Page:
NetFront web browser. But everyone loves an upgrade and having
more choices, so I've included Opera 7.30 in our listings. Opera
is not offering this version of their Zaurus browser for download,
so don't bother searching their web site. IBM, that Linux loving
company, is offering a customized version of the browser for
the Zaurus. It's a part of their pervasive computing initiative
which focuses on "smart devices" and embedded systems.
When you download thier WebSphere Everyplace Multimodal package,
you'll get not only Opera 7.30 but IBM's multimodal extensions
which enable Opera to say a few words to you and allows you to
input voice commands. The software is listed as trial software,
but it doesn't seem to expire. The Cacko ROM includes Opera 7
Opera 7 is very fast on my C860 and is definitely
worth the 5 megs + of space if you're into web browsing with
your Z. It supports multiple windows (you can supress pop-up
windows if you wish), resizeable text, grab and move for scrolling
certificates, and voice commands.
Ease of Use: Install the package and tap on the
Opera icon in the programs group. If Opera launches then closes
very quickly, and you see it complaining that it can't find/load
some .ini files when you're trying to run it from the command
line, you'll need to create a symbolic link from the shell as
root. Enter the following to accomplish this:
cd /usr/share (then hit the enter key)
ln -s /opt/QtPalmtop/opera opera (then hit the enter key)
You shouldn't see any error messages. If you do, then you either forgot
to login as root by typing su at the terminal prompt first, or you made
While the Zaurus, particularly the most recent
models, have strong built-in driver support for most WiFi, wired
Ethernet and CF modem cards, Bluetooth is another story. You
can indeed use Bluetooth CF cards such as the Socket
CF Bluetooth card, the Anycom
BT card and the first revision AmbiCom
BT card in your Zaurus, but you'll need to get some drivers.
Enter BlueZ and some associated GUI apps that will allow you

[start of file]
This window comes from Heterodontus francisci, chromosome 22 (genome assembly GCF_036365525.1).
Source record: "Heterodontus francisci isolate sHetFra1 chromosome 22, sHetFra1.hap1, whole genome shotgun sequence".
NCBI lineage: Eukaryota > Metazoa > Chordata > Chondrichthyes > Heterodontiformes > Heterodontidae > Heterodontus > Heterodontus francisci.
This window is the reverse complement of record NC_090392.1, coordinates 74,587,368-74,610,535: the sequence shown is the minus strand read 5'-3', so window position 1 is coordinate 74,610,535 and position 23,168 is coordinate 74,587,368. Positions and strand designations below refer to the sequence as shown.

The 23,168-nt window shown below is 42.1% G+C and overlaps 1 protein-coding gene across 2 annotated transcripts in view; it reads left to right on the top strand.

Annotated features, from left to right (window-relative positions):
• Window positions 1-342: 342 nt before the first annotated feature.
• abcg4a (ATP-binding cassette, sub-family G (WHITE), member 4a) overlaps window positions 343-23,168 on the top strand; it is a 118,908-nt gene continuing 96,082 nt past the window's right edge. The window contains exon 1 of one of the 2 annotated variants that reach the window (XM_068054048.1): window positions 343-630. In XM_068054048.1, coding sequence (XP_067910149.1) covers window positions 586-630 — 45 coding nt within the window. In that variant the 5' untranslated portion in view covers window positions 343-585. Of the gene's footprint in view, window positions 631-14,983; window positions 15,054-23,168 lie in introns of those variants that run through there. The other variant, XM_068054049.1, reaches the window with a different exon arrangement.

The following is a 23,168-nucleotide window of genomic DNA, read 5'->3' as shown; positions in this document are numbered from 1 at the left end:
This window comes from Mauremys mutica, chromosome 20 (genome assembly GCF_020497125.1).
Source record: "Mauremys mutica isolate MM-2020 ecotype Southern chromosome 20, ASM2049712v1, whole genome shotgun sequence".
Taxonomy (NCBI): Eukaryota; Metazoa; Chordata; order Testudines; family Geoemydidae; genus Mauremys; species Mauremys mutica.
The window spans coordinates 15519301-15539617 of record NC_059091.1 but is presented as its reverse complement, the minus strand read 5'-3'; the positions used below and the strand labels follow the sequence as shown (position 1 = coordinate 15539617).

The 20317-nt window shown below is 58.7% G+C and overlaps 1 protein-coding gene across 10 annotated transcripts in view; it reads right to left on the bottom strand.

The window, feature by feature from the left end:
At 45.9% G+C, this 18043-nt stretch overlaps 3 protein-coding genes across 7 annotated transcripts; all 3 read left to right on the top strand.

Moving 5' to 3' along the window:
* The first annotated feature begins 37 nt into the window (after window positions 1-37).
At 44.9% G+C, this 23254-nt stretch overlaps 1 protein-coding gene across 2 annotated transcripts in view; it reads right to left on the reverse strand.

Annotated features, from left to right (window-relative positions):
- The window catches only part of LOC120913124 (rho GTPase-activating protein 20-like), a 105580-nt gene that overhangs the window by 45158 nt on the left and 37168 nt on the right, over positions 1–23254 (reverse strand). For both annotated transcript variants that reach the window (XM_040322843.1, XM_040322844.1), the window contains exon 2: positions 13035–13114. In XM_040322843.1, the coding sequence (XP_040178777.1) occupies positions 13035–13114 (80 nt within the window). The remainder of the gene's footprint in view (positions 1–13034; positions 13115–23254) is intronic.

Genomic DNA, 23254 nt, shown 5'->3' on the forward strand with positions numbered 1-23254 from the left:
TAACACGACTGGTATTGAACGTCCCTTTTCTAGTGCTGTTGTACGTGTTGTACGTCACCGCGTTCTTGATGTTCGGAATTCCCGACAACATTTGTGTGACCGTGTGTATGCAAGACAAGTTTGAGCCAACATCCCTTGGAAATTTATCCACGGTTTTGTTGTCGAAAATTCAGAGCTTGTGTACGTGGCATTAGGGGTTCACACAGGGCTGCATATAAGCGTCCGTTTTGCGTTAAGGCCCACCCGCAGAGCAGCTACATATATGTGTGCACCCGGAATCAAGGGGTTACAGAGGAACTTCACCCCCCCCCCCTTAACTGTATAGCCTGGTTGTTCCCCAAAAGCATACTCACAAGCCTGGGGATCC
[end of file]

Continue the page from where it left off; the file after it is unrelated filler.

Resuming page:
to use these cards to connect to BT phones, access points and
I installed BlueZ on my C860,
and added a couple of great GUI add-on's that allow you to configure
the BT card using the Network applet. These apps add PAN- TCP/IP
and Dial-up (Bluetooth) options to the standard list of networking
options in the Network applet and allow you to configure your
connection using that familiar interface. Here are the apps and
where to get them:
The first item is a driver you'll definitely want
if you're using the AmbiCom or Pretec cards because it greatly
improves throughput. The 2nd is for Anycom cards, but you already
figured that out .
The other two are the GUI add-ons.
Ease of Use: Get ready to geek around some. Install
the packages, then find out your phone's/PC's/access point's
MAC address using the Z and BlueZ from the command line, edit
some config files as root. Be sure to read tumnus' excellent
How-To posted on the ZaurusUserGroup.com site here— You'll
save yourself a lot of time and agony. Note that if you're connecting
using a PAN connection (e.g.: to a Bluetooth access point or
your PC's USB adapter), DHCP isn't supported, so you'll have
to enter the appropriate TCP/IP settings in the Network applet
for your BT card's connection via PAN. If you're a newbie, this
whole process may take you some time, but if you're experienced
with networking and/or Linux you should be up and running without
hardship. Once you get it all setup, the connections are turnkey
and you should have an easy time sufing via your BT enabled mobile
phone and more!
Everyone keeps secrets, so why not your Zaurus?
SafeDee is just the place to safely store credit card numbers,
PIN numbers, web account info, server passwords and anything
else you wish to keep safe from others. It uses Blowfish encryption